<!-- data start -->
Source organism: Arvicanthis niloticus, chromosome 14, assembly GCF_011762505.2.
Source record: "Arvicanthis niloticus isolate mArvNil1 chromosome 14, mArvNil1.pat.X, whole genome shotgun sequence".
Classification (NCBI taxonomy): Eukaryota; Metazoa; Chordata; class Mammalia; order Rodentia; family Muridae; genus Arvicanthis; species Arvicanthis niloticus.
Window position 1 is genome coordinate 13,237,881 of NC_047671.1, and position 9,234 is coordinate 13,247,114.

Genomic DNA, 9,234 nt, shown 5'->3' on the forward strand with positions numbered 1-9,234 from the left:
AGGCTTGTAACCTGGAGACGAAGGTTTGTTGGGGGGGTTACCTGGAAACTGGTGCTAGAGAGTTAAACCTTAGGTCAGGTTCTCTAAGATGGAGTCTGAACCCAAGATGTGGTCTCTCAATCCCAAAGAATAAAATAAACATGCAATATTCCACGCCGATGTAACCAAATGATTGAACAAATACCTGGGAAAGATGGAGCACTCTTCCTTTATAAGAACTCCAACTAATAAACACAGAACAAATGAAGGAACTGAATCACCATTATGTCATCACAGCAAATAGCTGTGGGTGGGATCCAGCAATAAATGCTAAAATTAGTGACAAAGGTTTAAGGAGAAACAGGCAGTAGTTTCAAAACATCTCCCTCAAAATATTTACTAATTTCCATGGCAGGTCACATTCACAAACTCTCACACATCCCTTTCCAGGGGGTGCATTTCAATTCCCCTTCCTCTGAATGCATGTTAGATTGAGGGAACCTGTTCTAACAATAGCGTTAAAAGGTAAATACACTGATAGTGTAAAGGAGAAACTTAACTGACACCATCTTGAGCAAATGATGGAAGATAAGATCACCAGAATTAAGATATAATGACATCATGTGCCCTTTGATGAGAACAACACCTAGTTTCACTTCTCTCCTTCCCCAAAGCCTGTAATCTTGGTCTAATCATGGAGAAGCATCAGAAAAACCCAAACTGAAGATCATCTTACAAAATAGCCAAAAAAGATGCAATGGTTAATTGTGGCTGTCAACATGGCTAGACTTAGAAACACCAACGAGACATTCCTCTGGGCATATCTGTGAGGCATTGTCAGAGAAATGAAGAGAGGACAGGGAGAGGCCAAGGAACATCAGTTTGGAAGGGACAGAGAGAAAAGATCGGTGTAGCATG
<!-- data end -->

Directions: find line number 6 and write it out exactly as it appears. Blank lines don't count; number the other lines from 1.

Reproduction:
AGGCTTGTAACCTGGAGACGAAGGTTTGTTGGGGGGGTTACCTGGAAACTGGTGCTAGAGAGTTAAACCTTAGGTCAGGTTCTCTAAGATGGAGTCTGAACCCAAGATGTGGTCTCTCAATCCCAAAGAATAAAATAAACATGCAATATTCCACGCCGATGTAACCAAATGATTGAACAAATACCTGGGAAAGATGGAGCACTCTTCCTTTATAAGAACTCCAACTAATAAACACAGAACAAATGAAGGAACTGAATCACCATTATGTCATCACAGCAAATAGCTGTGGGTGGGATCCAGCAATAAATGCTAAAATTAGTGACAAAGGTTTAAGGAGAAACAGGCAGTAGTTTCAAAACATCTCCCTCAAAATATTTACTAATTTCCATGGCAGGTCACATTCACAAACTCTCACACATCCCTTTCCAGGGGGTGCATTTCAATTCCCCTTCCTCTGAATGCATGTTAGATTGAGGGAACCTGTTCTAACAATAGCGTTAAAAGGTAAATACACTGATAGTGTAAAGGAGAAACTTAACTGACACCATCTTGAGCAAATGATGGAAGATAAGATCACCAGAATTAAGATATAATGACATCATGTGCCCTTTGATGAGAACAACACCTAGTTTCACTTCTCTCCTTCCCCAAAGCCTGTAATCTTGGTCTAATCATGGAGAAGCATCAGAAAAACCCAAACTGAAGATCATCTTACAAAATAGCCAAAAAAGATGCAATGGTTAATTGTGGCTGTCAACATGGCTAGACTTAGAAACACCAACGAGACATTCCTCTGGGCATATCTGTGAGGCATTGTCAGAGAAATGAAGAGAGGACAGGGAGAGGCCAAGGAACATCAGTTTGGAAGGGACAGAGAGAAAAGATCGGTGTAGCATG